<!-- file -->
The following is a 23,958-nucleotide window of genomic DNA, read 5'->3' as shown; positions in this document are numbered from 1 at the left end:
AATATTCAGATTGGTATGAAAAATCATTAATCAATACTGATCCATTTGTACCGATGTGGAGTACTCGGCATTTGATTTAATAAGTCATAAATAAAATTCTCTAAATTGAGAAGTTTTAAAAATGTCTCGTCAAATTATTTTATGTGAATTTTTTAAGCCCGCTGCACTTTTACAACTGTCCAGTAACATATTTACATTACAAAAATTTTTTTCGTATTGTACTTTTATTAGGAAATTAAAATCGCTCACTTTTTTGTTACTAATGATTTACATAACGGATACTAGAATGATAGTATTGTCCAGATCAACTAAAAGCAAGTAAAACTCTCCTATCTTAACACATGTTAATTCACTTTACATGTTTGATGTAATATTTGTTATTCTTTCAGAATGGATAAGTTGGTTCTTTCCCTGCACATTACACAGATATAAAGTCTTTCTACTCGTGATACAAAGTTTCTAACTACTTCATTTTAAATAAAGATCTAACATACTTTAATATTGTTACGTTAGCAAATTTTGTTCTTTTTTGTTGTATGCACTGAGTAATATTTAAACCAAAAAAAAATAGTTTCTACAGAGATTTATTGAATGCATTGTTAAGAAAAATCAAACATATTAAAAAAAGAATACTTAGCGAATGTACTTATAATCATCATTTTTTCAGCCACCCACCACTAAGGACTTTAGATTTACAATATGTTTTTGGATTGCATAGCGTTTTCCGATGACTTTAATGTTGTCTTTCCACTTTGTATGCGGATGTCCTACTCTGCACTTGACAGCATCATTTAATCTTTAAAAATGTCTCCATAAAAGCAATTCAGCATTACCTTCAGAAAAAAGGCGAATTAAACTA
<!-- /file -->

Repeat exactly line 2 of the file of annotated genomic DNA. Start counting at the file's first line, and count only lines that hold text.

AATATTCAGATTGGTATGAAAAATCATTAATCAATACTGATCCATTTGTACCGATGTGGAGTACTCGGCATTTGATTTAATAAGTCATAAATAAAATTCTCTAAATTGAGAAGTTTTAAAAATGTCTCGTCAAATTATTTTATGTGAATTTTTTAAGCCCGCTGCACTTTTACAACTGTCCAGTAACATATTTACATTACAAAAATTTTTTTCGTATTGTACTTTTATTAGGAAATTAAAATCGCTCACTTTTTTGTTACTAATGATTTACATAACGGATACTAGAATGATAGTATTGTCCAGATCAACTAAAAGCAAGTAAAACTCTCCTATCTTAACACATGTTAATTCACTTTACATGTTTGATGTAATATTTGTTATTCTTTCAGAATGGATAAGTTGGTTCTTTCCCTGCACATTACACAGATATAAAGTCTTTCTACTCGTGATACAAAGTTTCTAACTACTTCATTTTAAATAAAGATCTAACATACTTTAATATTGTTACGTTAGCAAATTTTGTTCTTTTTTGTTGTATGCACTGAGTAATATTTAAACCAAAAAAAAATAGTTTCTACAGAGATTTATTGAATGCATTGTTAAGAAAAATCAAACATATTAAAAAAAGAATACTTAGCGAATGTACTTATAATCATCATTTTTTCAGCCACCCACCACTAAGGACTTTAGATTTACAATATGTTTTTGGATTGCATAGCGTTTTCCGATGACTTTAATGTTGTCTTTCCACTTTGTATGCGGATGTCCTACTCTGCACTTGACAGCATCATTTAATCTTTAAAAATGTCTCCATAAAAGCAATTCAGCATTACCTTCAGAAAAAAGGCGAATTAAACTA